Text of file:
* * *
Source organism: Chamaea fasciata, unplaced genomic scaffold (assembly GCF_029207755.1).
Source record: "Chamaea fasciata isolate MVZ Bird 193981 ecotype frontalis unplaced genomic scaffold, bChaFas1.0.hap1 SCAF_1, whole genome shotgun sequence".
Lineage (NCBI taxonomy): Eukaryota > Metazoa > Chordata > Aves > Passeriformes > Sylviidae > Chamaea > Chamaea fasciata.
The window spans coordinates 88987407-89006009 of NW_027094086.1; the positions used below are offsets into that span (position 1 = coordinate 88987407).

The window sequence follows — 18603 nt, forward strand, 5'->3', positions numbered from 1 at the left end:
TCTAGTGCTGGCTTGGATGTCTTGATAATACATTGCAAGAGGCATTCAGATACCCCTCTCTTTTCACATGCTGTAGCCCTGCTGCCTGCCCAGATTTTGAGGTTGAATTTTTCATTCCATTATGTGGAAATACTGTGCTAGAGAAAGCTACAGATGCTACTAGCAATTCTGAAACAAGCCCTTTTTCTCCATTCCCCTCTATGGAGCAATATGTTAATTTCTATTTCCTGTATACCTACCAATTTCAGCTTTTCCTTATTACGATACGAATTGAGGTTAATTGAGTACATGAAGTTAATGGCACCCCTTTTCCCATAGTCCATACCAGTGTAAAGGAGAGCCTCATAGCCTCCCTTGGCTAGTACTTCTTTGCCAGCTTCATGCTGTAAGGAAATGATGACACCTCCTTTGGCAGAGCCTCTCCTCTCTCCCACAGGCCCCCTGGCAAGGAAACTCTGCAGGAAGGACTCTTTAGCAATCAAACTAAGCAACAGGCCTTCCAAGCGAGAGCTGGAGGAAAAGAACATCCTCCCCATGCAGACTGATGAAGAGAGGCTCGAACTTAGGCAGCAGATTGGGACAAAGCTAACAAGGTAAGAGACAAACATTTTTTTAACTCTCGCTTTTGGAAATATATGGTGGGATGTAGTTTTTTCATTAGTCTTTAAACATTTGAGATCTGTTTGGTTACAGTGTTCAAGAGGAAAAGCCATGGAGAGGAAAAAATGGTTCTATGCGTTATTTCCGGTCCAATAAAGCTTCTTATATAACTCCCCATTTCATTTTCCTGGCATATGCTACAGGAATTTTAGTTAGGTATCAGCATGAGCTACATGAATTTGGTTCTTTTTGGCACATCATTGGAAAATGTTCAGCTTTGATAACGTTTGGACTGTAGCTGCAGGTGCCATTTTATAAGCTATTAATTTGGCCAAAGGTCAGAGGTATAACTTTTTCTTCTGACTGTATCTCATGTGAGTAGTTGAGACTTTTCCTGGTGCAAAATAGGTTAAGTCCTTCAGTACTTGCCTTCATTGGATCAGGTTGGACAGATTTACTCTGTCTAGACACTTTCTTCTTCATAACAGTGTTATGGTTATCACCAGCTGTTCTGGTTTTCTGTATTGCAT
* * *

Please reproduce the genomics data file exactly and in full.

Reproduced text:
Source organism: Chamaea fasciata, unplaced genomic scaffold (assembly GCF_029207755.1).
Source record: "Chamaea fasciata isolate MVZ Bird 193981 ecotype frontalis unplaced genomic scaffold, bChaFas1.0.hap1 SCAF_1, whole genome shotgun sequence".
Lineage (NCBI taxonomy): Eukaryota > Metazoa > Chordata > Aves > Passeriformes > Sylviidae > Chamaea > Chamaea fasciata.
The window spans coordinates 88987407-89006009 of NW_027094086.1; the positions used below are offsets into that span (position 1 = coordinate 88987407).

The window sequence follows — 18603 nt, forward strand, 5'->3', positions numbered from 1 at the left end:
TCTAGTGCTGGCTTGGATGTCTTGATAATACATTGCAAGAGGCATTCAGATACCCCTCTCTTTTCACATGCTGTAGCCCTGCTGCCTGCCCAGATTTTGAGGTTGAATTTTTCATTCCATTATGTGGAAATACTGTGCTAGAGAAAGCTACAGATGCTACTAGCAATTCTGAAACAAGCCCTTTTTCTCCATTCCCCTCTATGGAGCAATATGTTAATTTCTATTTCCTGTATACCTACCAATTTCAGCTTTTCCTTATTACGATACGAATTGAGGTTAATTGAGTACATGAAGTTAATGGCACCCCTTTTCCCATAGTCCATACCAGTGTAAAGGAGAGCCTCATAGCCTCCCTTGGCTAGTACTTCTTTGCCAGCTTCATGCTGTAAGGAAATGATGACACCTCCTTTGGCAGAGCCTCTCCTCTCTCCCACAGGCCCCCTGGCAAGGAAACTCTGCAGGAAGGACTCTTTAGCAATCAAACTAAGCAACAGGCCTTCCAAGCGAGAGCTGGAGGAAAAGAACATCCTCCCCATGCAGACTGATGAAGAGAGGCTCGAACTTAGGCAGCAGATTGGGACAAAGCTAACAAGGTAAGAGACAAACATTTTTTTAACTCTCGCTTTTGGAAATATATGGTGGGATGTAGTTTTTTCATTAGTCTTTAAACATTTGAGATCTGTTTGGTTACAGTGTTCAAGAGGAAAAGCCATGGAGAGGAAAAAATGGTTCTATGCGTTATTTCCGGTCCAATAAAGCTTCTTATATAACTCCCCATTTCATTTTCCTGGCATATGCTACAGGAATTTTAGTTAGGTATCAGCATGAGCTACATGAATTTGGTTCTTTTTGGCACATCATTGGAAAATGTTCAGCTTTGATAACGTTTGGACTGTAGCTGCAGGTGCCATTTTATAAGCTATTAATTTGGCCAAAGGTCAGAGGTATAACTTTTTCTTCTGACTGTATCTCATGTGAGTAGTTGAGACTTTTCCTGGTGCAAAATAGGTTAAGTCCTTCAGTACTTGCCTTCATTGGATCAGGTTGGACAGATTTACTCTGTCTAGACACTTTCTTCTTCATAACAGTGTTATGGTTATCACCAGCTGTTCTGGTTTTCTGTATTGCAT